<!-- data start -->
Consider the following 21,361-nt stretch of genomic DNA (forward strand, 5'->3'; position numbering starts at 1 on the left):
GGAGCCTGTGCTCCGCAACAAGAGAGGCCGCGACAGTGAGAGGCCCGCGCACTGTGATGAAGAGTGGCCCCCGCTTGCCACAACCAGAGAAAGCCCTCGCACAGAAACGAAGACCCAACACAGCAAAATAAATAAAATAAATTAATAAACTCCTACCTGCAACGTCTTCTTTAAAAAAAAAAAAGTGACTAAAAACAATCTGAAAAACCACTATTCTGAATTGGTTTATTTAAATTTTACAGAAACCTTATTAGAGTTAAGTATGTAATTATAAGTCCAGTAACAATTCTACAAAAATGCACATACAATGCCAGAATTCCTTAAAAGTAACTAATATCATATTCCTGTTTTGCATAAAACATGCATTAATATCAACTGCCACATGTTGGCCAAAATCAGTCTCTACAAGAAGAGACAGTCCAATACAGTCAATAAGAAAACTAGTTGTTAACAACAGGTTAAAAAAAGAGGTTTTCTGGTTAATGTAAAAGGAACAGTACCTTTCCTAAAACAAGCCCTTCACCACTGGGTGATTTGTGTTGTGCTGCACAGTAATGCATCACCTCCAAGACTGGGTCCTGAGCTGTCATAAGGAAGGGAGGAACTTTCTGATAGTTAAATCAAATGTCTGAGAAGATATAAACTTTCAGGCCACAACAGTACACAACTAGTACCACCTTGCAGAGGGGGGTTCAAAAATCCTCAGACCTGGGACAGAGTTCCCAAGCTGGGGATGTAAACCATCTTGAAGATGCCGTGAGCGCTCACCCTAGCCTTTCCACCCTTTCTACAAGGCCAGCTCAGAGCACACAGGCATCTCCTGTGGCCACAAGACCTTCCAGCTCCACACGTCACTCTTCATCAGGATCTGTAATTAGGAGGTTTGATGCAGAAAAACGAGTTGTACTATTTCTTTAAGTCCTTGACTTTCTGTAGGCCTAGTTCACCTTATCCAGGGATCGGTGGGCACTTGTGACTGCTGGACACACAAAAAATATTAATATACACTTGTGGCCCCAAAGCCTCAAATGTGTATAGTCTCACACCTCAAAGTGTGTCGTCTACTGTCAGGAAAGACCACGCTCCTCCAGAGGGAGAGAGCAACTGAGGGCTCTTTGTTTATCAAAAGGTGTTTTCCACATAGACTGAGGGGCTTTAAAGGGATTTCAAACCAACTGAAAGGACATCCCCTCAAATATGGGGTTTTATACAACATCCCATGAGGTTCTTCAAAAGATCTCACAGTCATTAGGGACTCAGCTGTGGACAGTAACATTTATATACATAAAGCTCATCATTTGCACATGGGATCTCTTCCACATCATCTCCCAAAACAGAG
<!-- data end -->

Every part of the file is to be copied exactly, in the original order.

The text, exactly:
Consider the following 21,361-nt stretch of genomic DNA (forward strand, 5'->3'; position numbering starts at 1 on the left):
GGAGCCTGTGCTCCGCAACAAGAGAGGCCGCGACAGTGAGAGGCCCGCGCACTGTGATGAAGAGTGGCCCCCGCTTGCCACAACCAGAGAAAGCCCTCGCACAGAAACGAAGACCCAACACAGCAAAATAAATAAAATAAATTAATAAACTCCTACCTGCAACGTCTTCTTTAAAAAAAAAAAAGTGACTAAAAACAATCTGAAAAACCACTATTCTGAATTGGTTTATTTAAATTTTACAGAAACCTTATTAGAGTTAAGTATGTAATTATAAGTCCAGTAACAATTCTACAAAAATGCACATACAATGCCAGAATTCCTTAAAAGTAACTAATATCATATTCCTGTTTTGCATAAAACATGCATTAATATCAACTGCCACATGTTGGCCAAAATCAGTCTCTACAAGAAGAGACAGTCCAATACAGTCAATAAGAAAACTAGTTGTTAACAACAGGTTAAAAAAAGAGGTTTTCTGGTTAATGTAAAAGGAACAGTACCTTTCCTAAAACAAGCCCTTCACCACTGGGTGATTTGTGTTGTGCTGCACAGTAATGCATCACCTCCAAGACTGGGTCCTGAGCTGTCATAAGGAAGGGAGGAACTTTCTGATAGTTAAATCAAATGTCTGAGAAGATATAAACTTTCAGGCCACAACAGTACACAACTAGTACCACCTTGCAGAGGGGGGTTCAAAAATCCTCAGACCTGGGACAGAGTTCCCAAGCTGGGGATGTAAACCATCTTGAAGATGCCGTGAGCGCTCACCCTAGCCTTTCCACCCTTTCTACAAGGCCAGCTCAGAGCACACAGGCATCTCCTGTGGCCACAAGACCTTCCAGCTCCACACGTCACTCTTCATCAGGATCTGTAATTAGGAGGTTTGATGCAGAAAAACGAGTTGTACTATTTCTTTAAGTCCTTGACTTTCTGTAGGCCTAGTTCACCTTATCCAGGGATCGGTGGGCACTTGTGACTGCTGGACACACAAAAAATATTAATATACACTTGTGGCCCCAAAGCCTCAAATGTGTATAGTCTCACACCTCAAAGTGTGTCGTCTACTGTCAGGAAAGACCACGCTCCTCCAGAGGGAGAGAGCAACTGAGGGCTCTTTGTTTATCAAAAGGTGTTTTCCACATAGACTGAGGGGCTTTAAAGGGATTTCAAACCAACTGAAAGGACATCCCCTCAAATATGGGGTTTTATACAACATCCCATGAGGTTCTTCAAAAGATCTCACAGTCATTAGGGACTCAGCTGTGGACAGTAACATTTATATACATAAAGCTCATCATTTGCACATGGGATCTCTTCCACATCATCTCCCAAAACAGAG